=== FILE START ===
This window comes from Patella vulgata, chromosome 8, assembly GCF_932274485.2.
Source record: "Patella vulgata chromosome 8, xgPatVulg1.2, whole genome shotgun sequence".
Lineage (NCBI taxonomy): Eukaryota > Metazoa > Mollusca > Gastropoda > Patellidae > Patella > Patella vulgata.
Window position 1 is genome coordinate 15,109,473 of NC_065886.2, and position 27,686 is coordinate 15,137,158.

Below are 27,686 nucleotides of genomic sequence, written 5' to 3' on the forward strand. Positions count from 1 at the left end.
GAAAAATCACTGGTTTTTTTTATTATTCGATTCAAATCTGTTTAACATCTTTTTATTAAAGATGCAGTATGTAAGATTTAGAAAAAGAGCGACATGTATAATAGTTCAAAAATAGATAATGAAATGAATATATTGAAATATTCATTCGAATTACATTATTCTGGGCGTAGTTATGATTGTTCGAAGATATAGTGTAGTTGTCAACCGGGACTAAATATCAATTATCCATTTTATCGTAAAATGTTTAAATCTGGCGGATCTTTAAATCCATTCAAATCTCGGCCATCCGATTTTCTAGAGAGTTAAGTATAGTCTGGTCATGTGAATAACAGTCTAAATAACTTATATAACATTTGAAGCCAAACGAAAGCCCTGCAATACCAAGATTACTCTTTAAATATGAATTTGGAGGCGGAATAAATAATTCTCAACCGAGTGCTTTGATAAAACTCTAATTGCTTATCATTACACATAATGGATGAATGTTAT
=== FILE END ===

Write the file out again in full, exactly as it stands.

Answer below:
This window comes from Patella vulgata, chromosome 8, assembly GCF_932274485.2.
Source record: "Patella vulgata chromosome 8, xgPatVulg1.2, whole genome shotgun sequence".
Lineage (NCBI taxonomy): Eukaryota > Metazoa > Mollusca > Gastropoda > Patellidae > Patella > Patella vulgata.
Window position 1 is genome coordinate 15,109,473 of NC_065886.2, and position 27,686 is coordinate 15,137,158.

Below are 27,686 nucleotides of genomic sequence, written 5' to 3' on the forward strand. Positions count from 1 at the left end.
GAAAAATCACTGGTTTTTTTTATTATTCGATTCAAATCTGTTTAACATCTTTTTATTAAAGATGCAGTATGTAAGATTTAGAAAAAGAGCGACATGTATAATAGTTCAAAAATAGATAATGAAATGAATATATTGAAATATTCATTCGAATTACATTATTCTGGGCGTAGTTATGATTGTTCGAAGATATAGTGTAGTTGTCAACCGGGACTAAATATCAATTATCCATTTTATCGTAAAATGTTTAAATCTGGCGGATCTTTAAATCCATTCAAATCTCGGCCATCCGATTTTCTAGAGAGTTAAGTATAGTCTGGTCATGTGAATAACAGTCTAAATAACTTATATAACATTTGAAGCCAAACGAAAGCCCTGCAATACCAAGATTACTCTTTAAATATGAATTTGGAGGCGGAATAAATAATTCTCAACCGAGTGCTTTGATAAAACTCTAATTGCTTATCATTACACATAATGGATGAATGTTAT